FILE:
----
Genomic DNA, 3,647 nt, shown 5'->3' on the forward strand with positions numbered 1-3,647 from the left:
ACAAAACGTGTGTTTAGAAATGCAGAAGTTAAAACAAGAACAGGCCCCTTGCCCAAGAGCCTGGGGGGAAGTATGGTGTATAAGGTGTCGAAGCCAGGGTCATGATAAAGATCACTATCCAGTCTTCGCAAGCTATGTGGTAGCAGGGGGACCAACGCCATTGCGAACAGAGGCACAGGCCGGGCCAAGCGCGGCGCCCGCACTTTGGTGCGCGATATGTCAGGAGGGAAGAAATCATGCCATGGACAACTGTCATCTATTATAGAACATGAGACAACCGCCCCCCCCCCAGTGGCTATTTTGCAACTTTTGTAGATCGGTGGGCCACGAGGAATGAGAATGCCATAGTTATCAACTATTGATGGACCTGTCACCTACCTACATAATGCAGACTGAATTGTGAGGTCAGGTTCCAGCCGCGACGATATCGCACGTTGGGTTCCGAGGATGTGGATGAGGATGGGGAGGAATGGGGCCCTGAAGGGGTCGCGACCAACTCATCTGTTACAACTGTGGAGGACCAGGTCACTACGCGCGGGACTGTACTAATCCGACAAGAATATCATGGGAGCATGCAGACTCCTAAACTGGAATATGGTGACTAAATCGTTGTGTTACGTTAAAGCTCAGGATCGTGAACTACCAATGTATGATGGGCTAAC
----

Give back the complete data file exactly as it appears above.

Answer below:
Genomic DNA, 3,647 nt, shown 5'->3' on the forward strand with positions numbered 1-3,647 from the left:
ACAAAACGTGTGTTTAGAAATGCAGAAGTTAAAACAAGAACAGGCCCCTTGCCCAAGAGCCTGGGGGGAAGTATGGTGTATAAGGTGTCGAAGCCAGGGTCATGATAAAGATCACTATCCAGTCTTCGCAAGCTATGTGGTAGCAGGGGGACCAACGCCATTGCGAACAGAGGCACAGGCCGGGCCAAGCGCGGCGCCCGCACTTTGGTGCGCGATATGTCAGGAGGGAAGAAATCATGCCATGGACAACTGTCATCTATTATAGAACATGAGACAACCGCCCCCCCCCCAGTGGCTATTTTGCAACTTTTGTAGATCGGTGGGCCACGAGGAATGAGAATGCCATAGTTATCAACTATTGATGGACCTGTCACCTACCTACATAATGCAGACTGAATTGTGAGGTCAGGTTCCAGCCGCGACGATATCGCACGTTGGGTTCCGAGGATGTGGATGAGGATGGGGAGGAATGGGGCCCTGAAGGGGTCGCGACCAACTCATCTGTTACAACTGTGGAGGACCAGGTCACTACGCGCGGGACTGTACTAATCCGACAAGAATATCATGGGAGCATGCAGACTCCTAAACTGGAATATGGTGACTAAATCGTTGTGTTACGTTAAAGCTCAGGATCGTGAACTACCAATGTATGATGGGCTAAC